During last week's DICE conference in London, Oddworld co-founder and president Lorne Lanning touched on the idea on having players co-create content. In his talk, he gave the example of polling players for the name of 'Abe's Oddysee HD' - now Oddworld New 'n' Tasty. The quality of the responses he received inspired him to ask fans to provide art and even credits music for the game.
Speaking to Lanning after, I learned how his hopes for involving the Oddworld audience in content creation extend far beyond polls and art. While he was quick to note how far away any of this was from being decided or announced, he told me how he admired what games like Minecraft are doing. That's not to say Lanning is formulating plans for Oddworld-craft, but the veteran designer is certainly interested in how to adapt the Oddworld property to make the audience more involved.
"First I'm speaking pie in the sky, but I love the model of being able to provide clay to an audience, and they provide back sculptures," Lanning told me. "That would be a great thing. I think that's what Minecraft did and in that way they did it more probably uniquely than most."
"When you put the power of creativity in someone's hands, just like great designers we all like working within limited constraints," he added. "The wider the page, the more open the possibilities, the harder for the writer to write, the same with designers. That being said, I think the future is all about that, is all about people having a co-creative participation. The question is, with what you're doing, how adaptable is your property to be able to facilitate that to the audience. We're exploring that in different ways, and right now I think we have more questions than we do answers."
That said, Oddworld Inhabitants has clearly given the idea plenty of thought. Lanning told me how he sees content co-creation as a means of providing a "conversation" between creators and players, as opposed to the "old world gaming" monologue model like a traditional story-based game. Creating a conversation extends a game's longevity: "What I really want to do is get to a point where we're malleable within the product."
"Now there's a game property that I've designed that I'm hoping, I'm not sure... it's difficult, it's going to be expensive, but it's all about the audience. It's all about personalization, and it's all about fighting over issues and causes you care about. So I want to take you know, smokers versus non-smokers, let's have a tournament. Nikon versus Canon lovers, let's have a war, who's better? Really stepping up the ideas of why are we fighting and make that more relevant to people's lives. So that's one thing outside of the Oddworld property.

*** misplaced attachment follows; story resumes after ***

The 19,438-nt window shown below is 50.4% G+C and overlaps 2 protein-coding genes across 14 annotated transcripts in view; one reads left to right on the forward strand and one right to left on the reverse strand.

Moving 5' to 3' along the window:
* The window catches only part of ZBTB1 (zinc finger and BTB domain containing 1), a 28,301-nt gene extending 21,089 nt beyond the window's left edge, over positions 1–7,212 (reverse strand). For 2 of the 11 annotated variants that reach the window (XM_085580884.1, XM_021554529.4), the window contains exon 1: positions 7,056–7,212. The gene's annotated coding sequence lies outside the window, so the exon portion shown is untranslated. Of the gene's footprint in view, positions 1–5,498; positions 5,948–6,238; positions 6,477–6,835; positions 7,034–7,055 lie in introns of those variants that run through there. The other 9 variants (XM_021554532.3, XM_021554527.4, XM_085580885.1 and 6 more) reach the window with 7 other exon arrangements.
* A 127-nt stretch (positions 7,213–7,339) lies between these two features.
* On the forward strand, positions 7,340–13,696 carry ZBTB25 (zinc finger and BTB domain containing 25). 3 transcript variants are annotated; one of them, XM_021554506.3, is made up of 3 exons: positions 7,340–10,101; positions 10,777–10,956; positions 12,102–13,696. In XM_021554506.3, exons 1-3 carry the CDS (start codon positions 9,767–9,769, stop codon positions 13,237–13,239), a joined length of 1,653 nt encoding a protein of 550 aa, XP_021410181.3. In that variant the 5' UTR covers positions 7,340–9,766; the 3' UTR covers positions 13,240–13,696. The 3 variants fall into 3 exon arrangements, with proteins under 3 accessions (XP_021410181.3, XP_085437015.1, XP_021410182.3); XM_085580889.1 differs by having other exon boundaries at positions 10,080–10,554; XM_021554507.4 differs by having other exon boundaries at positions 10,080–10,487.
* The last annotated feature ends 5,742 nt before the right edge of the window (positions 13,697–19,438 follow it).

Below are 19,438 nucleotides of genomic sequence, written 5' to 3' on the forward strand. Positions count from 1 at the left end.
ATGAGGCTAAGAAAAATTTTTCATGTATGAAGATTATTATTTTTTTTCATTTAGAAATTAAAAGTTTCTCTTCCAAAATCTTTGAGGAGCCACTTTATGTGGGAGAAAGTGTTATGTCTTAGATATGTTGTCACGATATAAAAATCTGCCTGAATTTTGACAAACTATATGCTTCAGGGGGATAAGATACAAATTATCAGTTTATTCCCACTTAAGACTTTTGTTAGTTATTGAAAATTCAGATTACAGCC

"Within the Oddworld property, the more that you have a brand that is an IP to a universe then you have to stick to certain rules in the universe to retain believability as to why people like the brand. We're exploring ways to let people to have more of a nurturing ability within the brand, but right now we're exploring more the costs of that, because it can work in different ways, right? But one of the things about Oddworld is that it was always a brand of quality, high visual fidelity, high art direction, and high creative [quality].
"So we don't want to drop any of those standards, of course we want to increase them with new stuff. But, I'm looking at ideas like how do I give people property to nurture - not Second Life - but real property to nurture, where what they do will become unique, and everyone's [property] will be different and yet it will still have a signature within that universe, it will still make sense."
Lanning admits his goal of "clay" is a challenge with a story-driven property like Oddworld, but he believes his studio has solutions. Right now it's evaluating the technical aspects, costs, and feasibility of thsese solutions, but Lanning certainly sees the value in them.
"It's one thing to say, 'Look at this picture of this beautiful baby.' It's another thing to say, 'Look at this picture of my beautiful baby.' There's a whole different depth of connection and ownership," he concluded.